CHEVY IMPALA SS
IN THE BEGINNING…
Chevrolet was on a roll coming into the 1958 model year. The ground-breaking 1955 Chevrolets not only raised the bar for mass-production cars, but sold like hotcakes. 1956 and 1957 Chevys were even hotter. It’s interesting now in modern times to observe how every car that Chevrolet built, other than the Corvette, was essentially the same car in a variety of versions. There was the entry-level 150-series, devoid of chrome, then the bread-and-butter 210 series with a little more glitter, topped of by the chromed and bedazzled Chevrolet Bel Air. And most of these were available in convertible, 2-door hardtop, 2-door coupe, business coupe, 4-door hardtop, station wagon, sedan delivery, and gorgeous Nomad sport wagon. But it was time for a change. As big a leap forward that the 1955 Chevys were over the 1954s, the new 1958 Chevrolet line would need to raise the bar even higher by breaking Chevy out of the old bulbous, pontooned-fendered look of the 1950s and bring their cars into the modern age…the Space Age…the Jet Age.
1958: THE BIRTH OF THE IMPALA
Everything changed for 1958. Gone was any remnant of separate outboard fender housings of old, in their place was a squared-off body with hood and fenders molded together as a single form. Gone was the upright stance of the old car. This new Chevy Impala was longer, lower, and wider, it had an entirely new stance. And gone were the vertical fins of the ’57 Chevy, and in their place a horizontal, laid-down fin that made them look more like wings. The lower level 1958 Chevy was now the Bel Air. Now a new nameplate was seen for the first time: Impala, and it was the top of the line for Chevy. The 1958 Impala was covered with intricate chromed details. As it turns out, 1958 was a stand-alone year for the Impala, rare in Detroit. In other words, almost nothing carried over from the 1958 to the new 1959 Chevrolets. The 1959s were all new, just like the 1958 Chevys were when they came out. The styling on the 1959 Chevys got wilder still, some would say less attractive, with the ‘winglets’ getting more pronounced, the sides becoming sort of tubular like the fuselage of a jet, and the chromed detail getting even gaudier. Thank goodness 1959 is generally considered the peak of the gaudy 1950s Big Fin Look. Even the mighty 1959 Cadillac topped out with the biggest fins ever on a production car in 1959. So, by 1960, Chevrolet toned down the styling of the entire line, with the Impala remaining the top model.
BELOW: 1959 CHEVY IMPALA Dig those laid-down fins, man. Talk about wild?!
1961: THE CHEVY IMPALA SS IS BORN
With the Horsepower Wars heating up, leading up to the Great American Muscle Car Wars (although no one knew it yet), Chevrolet thought it was time to dial up the power on its best-selling Impala. But a big engine wasn’t enough. It would have a new name: SS, short for Super Sport. The new car would have unique styling cues and a unique interior treatment (something unheard of in 1961), along with the most power engine Chevrolet had at the time, the 405hp 409 V8 (as well as the 305hp 348, 340hp 348 and the 350hp 348 V8s). Unique to the 1961 model year, the Impala SS Package was available on all models, including sedans and wagons.
1963 CHEVY IMPALA SS This was the last year for the mighty 409 V8 (below). By 1963, there were small blocks making 350hp, with less weight and less cost. BELOW: CHEVY’S 409 V8
Built on a completely different block than the small block, they are distinctive and easy to spot due to the oddly-shaped valve covers. The 348 and the 409 shared this design.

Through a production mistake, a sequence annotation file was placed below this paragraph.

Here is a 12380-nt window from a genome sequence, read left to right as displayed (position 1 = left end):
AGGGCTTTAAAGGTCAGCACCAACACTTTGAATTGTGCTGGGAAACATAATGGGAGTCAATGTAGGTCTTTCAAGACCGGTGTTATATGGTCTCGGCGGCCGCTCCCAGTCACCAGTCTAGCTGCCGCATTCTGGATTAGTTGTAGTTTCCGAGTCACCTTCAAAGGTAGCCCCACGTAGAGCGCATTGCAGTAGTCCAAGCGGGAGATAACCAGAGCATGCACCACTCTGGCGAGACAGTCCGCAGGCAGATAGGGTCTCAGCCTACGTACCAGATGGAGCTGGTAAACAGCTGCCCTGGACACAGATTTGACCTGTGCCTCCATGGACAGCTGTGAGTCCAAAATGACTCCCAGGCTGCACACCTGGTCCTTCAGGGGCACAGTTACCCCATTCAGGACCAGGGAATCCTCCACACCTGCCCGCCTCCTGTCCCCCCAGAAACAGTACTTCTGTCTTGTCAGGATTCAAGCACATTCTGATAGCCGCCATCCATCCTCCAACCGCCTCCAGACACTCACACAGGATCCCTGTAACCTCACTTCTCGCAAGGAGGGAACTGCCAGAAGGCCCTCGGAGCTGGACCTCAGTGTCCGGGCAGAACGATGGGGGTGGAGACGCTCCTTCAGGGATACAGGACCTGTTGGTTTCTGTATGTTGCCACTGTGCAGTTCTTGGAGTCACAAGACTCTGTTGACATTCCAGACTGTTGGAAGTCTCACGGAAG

ABOVE: 1965 CHEVY IMPALA SS One of my personal all-time favorites. I love the fastback lines. An elegant shape, despite its enormous size. BELOW: 1966 CONVERTIBLE When was the last time you saw a full-sized convertible? Many of these came with big blocks.
1967 CHEVY IMPALA SS Check out that fastback roofline.
1969: SWAN SONG FOR THE SS
Like everyone else in the late 1960s, the combination of high gas prices, high insurance rates (and too many deadly auto collisions), and new smog regs spelled the end to performance, and the Impala SS. 1969 was the last year, with the Chevy Impala SS until it was reintroduced in modern times in 1994.
1995 Chevy Impala SS in Dark Cherry Metallic
CHEVY IMPALA SS
1994: BACK FROM THE DEAD
By the early 1990s, digital technology had solved many of the problems of making powerful engines get good mileage and run clean at the tail pipe. Performance was back on the rise, as the Second American Muscle Car Era began in earnest. GM really crossed the line in 1993 when they introduced a new family of small block V8s, given a time-honored small-block name: the LT1 (all 1970 Chevy Camaro Z28s and some Corvettes had 350 LT1 V8s). It offered good fuel economy, very clean emissions, and prodigious power, 375hp in the 1993 Chevrolet Camaro Z28, and 400hp in the 1993 Corvette. It took a year for the red hot LT1 to land under the hood of a 1994 Chevrolet Caprice, and the decision was made to revive another time-honored name from the annals of Chevrolet Muscle Car history: Impala SS. And the old Chevy Impala SS mojo picked right up again, with lots of happy buyers. It only lasted for 3 model years however, 1994, 1995 and 1996. Subsequent Impala SS models were spun off of the 8th-gen and later front-wheel-drive Impalas, and no offense, but those aren’t the kinds of American Muscle Cars that this site is all about.
The Tri-Five Chevys were a tough act to follow, but the new Impala nameplate too styling in a whole new direction. Quad headlights, and a Wider-Lower-Longer stance led the way for the entire industry, well into the 60s.
The last Impala wildly decorated with 50’s-style chrome trim. A stand-alone design, unique to this year. Starting the following year, cars would only get a major redesign every two years, rather than every year. A classic then and now.